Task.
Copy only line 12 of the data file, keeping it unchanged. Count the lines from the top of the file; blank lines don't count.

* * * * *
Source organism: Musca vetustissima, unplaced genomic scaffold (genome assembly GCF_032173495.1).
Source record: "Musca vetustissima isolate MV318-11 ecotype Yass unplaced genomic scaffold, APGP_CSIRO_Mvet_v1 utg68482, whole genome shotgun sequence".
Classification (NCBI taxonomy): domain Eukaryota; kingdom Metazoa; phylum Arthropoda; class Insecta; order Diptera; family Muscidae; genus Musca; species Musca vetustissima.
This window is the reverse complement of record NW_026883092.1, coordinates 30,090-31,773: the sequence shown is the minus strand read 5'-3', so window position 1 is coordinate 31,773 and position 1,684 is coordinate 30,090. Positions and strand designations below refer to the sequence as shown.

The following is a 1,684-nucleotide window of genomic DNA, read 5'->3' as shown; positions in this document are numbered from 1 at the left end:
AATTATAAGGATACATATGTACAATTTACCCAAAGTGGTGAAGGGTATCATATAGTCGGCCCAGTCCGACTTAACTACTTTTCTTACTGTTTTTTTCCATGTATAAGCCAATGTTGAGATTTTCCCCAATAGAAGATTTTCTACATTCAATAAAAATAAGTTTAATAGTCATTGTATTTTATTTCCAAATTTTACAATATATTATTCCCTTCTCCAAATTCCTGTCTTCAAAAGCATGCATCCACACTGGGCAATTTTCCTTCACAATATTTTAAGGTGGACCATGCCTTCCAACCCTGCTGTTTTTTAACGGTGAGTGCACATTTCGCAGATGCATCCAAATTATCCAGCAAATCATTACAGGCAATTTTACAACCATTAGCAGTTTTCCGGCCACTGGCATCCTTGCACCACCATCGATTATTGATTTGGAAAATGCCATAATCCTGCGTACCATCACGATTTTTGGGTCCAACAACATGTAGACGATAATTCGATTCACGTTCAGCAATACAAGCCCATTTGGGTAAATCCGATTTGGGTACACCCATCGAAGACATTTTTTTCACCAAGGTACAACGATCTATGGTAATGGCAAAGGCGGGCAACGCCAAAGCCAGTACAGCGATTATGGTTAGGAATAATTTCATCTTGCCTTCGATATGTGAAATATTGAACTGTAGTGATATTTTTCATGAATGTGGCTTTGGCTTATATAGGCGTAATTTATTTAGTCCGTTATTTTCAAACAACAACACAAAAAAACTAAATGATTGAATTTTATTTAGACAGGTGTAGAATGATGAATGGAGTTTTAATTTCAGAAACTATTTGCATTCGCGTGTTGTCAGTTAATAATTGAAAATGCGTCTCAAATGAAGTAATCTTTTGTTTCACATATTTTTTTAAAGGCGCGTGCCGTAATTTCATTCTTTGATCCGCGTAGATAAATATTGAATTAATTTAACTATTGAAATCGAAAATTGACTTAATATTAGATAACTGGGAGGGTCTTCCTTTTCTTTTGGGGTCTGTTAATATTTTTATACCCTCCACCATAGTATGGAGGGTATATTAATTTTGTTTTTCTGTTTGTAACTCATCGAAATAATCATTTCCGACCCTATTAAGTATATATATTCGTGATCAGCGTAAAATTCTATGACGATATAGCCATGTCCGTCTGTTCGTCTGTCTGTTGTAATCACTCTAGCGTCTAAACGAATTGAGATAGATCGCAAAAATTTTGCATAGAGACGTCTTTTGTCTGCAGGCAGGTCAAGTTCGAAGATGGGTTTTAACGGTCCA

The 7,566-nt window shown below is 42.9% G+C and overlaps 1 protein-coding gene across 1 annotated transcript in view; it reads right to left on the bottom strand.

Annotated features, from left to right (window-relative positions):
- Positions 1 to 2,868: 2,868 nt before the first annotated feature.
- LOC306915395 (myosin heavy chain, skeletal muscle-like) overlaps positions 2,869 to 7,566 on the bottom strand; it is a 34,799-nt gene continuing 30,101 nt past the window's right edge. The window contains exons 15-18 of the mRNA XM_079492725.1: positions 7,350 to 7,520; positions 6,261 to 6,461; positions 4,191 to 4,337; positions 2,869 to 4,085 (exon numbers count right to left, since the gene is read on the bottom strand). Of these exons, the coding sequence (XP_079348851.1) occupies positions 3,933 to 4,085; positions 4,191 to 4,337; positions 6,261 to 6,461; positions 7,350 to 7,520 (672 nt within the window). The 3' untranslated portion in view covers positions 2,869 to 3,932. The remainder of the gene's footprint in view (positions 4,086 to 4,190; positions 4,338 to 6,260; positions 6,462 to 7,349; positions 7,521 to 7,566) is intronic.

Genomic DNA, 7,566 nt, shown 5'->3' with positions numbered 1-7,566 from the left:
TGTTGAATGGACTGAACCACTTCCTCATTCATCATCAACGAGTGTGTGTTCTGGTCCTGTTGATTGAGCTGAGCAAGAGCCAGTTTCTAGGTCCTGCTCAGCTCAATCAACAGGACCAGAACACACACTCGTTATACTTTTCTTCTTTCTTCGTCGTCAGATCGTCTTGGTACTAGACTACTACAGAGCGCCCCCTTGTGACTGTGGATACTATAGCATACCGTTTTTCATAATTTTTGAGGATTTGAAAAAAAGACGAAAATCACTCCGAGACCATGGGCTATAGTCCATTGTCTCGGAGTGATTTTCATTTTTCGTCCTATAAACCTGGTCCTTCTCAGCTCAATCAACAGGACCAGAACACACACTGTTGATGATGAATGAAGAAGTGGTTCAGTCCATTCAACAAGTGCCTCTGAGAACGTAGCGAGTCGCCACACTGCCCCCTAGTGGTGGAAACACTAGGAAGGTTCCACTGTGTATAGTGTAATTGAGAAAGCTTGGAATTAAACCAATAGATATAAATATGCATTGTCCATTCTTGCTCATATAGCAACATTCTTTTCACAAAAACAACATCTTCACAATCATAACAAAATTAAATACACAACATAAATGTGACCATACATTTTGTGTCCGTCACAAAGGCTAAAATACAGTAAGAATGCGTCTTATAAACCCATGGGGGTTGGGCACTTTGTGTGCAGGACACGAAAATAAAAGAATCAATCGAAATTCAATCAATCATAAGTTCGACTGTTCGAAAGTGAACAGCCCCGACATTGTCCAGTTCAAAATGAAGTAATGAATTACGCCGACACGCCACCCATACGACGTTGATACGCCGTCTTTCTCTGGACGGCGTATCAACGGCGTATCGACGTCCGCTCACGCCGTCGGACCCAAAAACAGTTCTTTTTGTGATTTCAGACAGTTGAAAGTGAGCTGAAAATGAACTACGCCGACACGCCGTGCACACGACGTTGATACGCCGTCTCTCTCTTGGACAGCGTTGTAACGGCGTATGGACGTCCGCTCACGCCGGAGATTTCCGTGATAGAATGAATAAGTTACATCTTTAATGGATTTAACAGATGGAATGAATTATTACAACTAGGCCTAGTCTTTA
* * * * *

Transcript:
TGTTGAATGGACTGAACCACTTCCTCATTCATCATCAACGAGTGTGTGTTCTGGTCCTGTTGATTGAGCTGAGCAAGAGCCAGTTTCTAGGTCCTGCTCAGCTCAATCAACAGGACCAGAACACACACTCGTTATACTTTTCTTCTTTCTTCGTCGTCAGATCGTCTTGGTACTAGACTACTACAGAGCGCCCCCTTGTGACTGTGGATACTATAGCATACCGTTTTTCATAATTTTTGAGGATTTGAAAAAAAGACGAAAATCACTCCGAGACCATGGGCTATAGTCCATTGTCTCGGAGTGATTTTCATTTTTCGTCCTATAAACCTGGTCCTTCTCAGCTCAATCAACAGGACCAGAACACACACTGTTGATGATGAATGAAGAAGTGGTTCAGTCCATTCAACAAGTGCCTCTGAGAACGTAGCGAGTCGCCACACTGCCCCCTAGTGGTGGAAACACTAGGAAGGTTCCACTGTGTATAGTGTAATTGAGAAAGCTTGGAATTAAACCAATAGATATAAATATGCATTGTCCATTCTTGCTCATATAGCAACATTCTTTTCACAAAAACAACATCTTCACAATCATAACAAAATTAAATACACAACATAAATGTGACCATACATTTTGTGTCCGTCACAAAGGCTAAAATACAGTAAGAATGCGTCTTATAAACCCATGGGGGTTGGGCACTTTGTGTGCAGGACACGAAAATAAAAGAATCAATCGAAATTCAATCAATCATAAGTTCGACTGTTCGAAAGTGAACAGCCCCGACATTGTCCAGTTCAAAATGAAGTAATGAATTACGCCGACACGCCACCCATACGACGTTGATACGCCGTCTTTCTCTGGACGGCGTATCAACGGCGTATCGACGTCCGCTCACGCCGTCGGACCCAAAAACAGTTCTTTTTGTGATTTCAGACAGTTGAAAGTGAGCTGAAAATGAACTACGCCGACACGCCGTGCACACGACGTTGATACGCCGTCTCTCTCTTGGACAGCGTTGTAACGGCGTATGGACGTCCGCTCACGCCGGAGATTTCCGTGATAGAATGAATAAGTTACATCTTTAATGGATTTAACAGATGGAATGAATTATTACAACTAGGCCTAGTCTTTA